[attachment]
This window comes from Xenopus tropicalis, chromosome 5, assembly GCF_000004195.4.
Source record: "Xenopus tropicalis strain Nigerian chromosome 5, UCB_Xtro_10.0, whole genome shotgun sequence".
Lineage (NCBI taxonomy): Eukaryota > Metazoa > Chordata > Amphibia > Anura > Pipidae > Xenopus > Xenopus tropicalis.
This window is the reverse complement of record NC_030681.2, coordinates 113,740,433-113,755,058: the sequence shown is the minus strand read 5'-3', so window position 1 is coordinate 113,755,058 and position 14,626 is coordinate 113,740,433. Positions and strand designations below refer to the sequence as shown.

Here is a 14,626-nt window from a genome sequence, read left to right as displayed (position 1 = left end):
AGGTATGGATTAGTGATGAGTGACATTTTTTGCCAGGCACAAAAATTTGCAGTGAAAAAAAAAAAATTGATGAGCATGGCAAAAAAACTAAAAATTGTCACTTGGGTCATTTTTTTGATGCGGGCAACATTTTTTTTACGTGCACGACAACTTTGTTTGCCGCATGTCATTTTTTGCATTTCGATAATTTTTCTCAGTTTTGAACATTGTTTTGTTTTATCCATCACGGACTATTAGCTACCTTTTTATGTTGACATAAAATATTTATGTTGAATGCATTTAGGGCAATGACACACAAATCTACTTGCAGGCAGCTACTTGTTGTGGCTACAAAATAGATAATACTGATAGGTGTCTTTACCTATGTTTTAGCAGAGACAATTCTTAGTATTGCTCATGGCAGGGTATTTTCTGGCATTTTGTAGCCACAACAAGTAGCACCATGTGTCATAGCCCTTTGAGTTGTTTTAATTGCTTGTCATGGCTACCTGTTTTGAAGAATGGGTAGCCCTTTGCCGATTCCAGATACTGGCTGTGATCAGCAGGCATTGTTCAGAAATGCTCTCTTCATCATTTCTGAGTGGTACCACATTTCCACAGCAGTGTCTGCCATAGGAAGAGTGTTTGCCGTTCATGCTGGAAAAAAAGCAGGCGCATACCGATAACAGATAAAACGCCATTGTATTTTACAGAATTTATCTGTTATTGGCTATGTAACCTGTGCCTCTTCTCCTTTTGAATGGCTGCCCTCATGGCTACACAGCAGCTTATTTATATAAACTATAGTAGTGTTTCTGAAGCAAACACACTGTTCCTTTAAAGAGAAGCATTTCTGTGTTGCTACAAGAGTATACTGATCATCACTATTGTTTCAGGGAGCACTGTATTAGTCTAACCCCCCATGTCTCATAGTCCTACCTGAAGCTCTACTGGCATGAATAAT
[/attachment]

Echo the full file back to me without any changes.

This window comes from Xenopus tropicalis, chromosome 5, assembly GCF_000004195.4.
Source record: "Xenopus tropicalis strain Nigerian chromosome 5, UCB_Xtro_10.0, whole genome shotgun sequence".
Lineage (NCBI taxonomy): Eukaryota > Metazoa > Chordata > Amphibia > Anura > Pipidae > Xenopus > Xenopus tropicalis.
This window is the reverse complement of record NC_030681.2, coordinates 113,740,433-113,755,058: the sequence shown is the minus strand read 5'-3', so window position 1 is coordinate 113,755,058 and position 14,626 is coordinate 113,740,433. Positions and strand designations below refer to the sequence as shown.

Here is a 14,626-nt window from a genome sequence, read left to right as displayed (position 1 = left end):
AGGTATGGATTAGTGATGAGTGACATTTTTTGCCAGGCACAAAAATTTGCAGTGAAAAAAAAAAAATTGATGAGCATGGCAAAAAAACTAAAAATTGTCACTTGGGTCATTTTTTTGATGCGGGCAACATTTTTTTTACGTGCACGACAACTTTGTTTGCCGCATGTCATTTTTTGCATTTCGATAATTTTTCTCAGTTTTGAACATTGTTTTGTTTTATCCATCACGGACTATTAGCTACCTTTTTATGTTGACATAAAATATTTATGTTGAATGCATTTAGGGCAATGACACACAAATCTACTTGCAGGCAGCTACTTGTTGTGGCTACAAAATAGATAATACTGATAGGTGTCTTTACCTATGTTTTAGCAGAGACAATTCTTAGTATTGCTCATGGCAGGGTATTTTCTGGCATTTTGTAGCCACAACAAGTAGCACCATGTGTCATAGCCCTTTGAGTTGTTTTAATTGCTTGTCATGGCTACCTGTTTTGAAGAATGGGTAGCCCTTTGCCGATTCCAGATACTGGCTGTGATCAGCAGGCATTGTTCAGAAATGCTCTCTTCATCATTTCTGAGTGGTACCACATTTCCACAGCAGTGTCTGCCATAGGAAGAGTGTTTGCCGTTCATGCTGGAAAAAAAGCAGGCGCATACCGATAACAGATAAAACGCCATTGTATTTTACAGAATTTATCTGTTATTGGCTATGTAACCTGTGCCTCTTCTCCTTTTGAATGGCTGCCCTCATGGCTACACAGCAGCTTATTTATATAAACTATAGTAGTGTTTCTGAAGCAAACACACTGTTCCTTTAAAGAGAAGCATTTCTGTGTTGCTACAAGAGTATACTGATCATCACTATTGTTTCAGGGAGCACTGTATTAGTCTAACCCCCCATGTCTCATAGTCCTACCTGAAGCTCTACTGGCATGAATAAT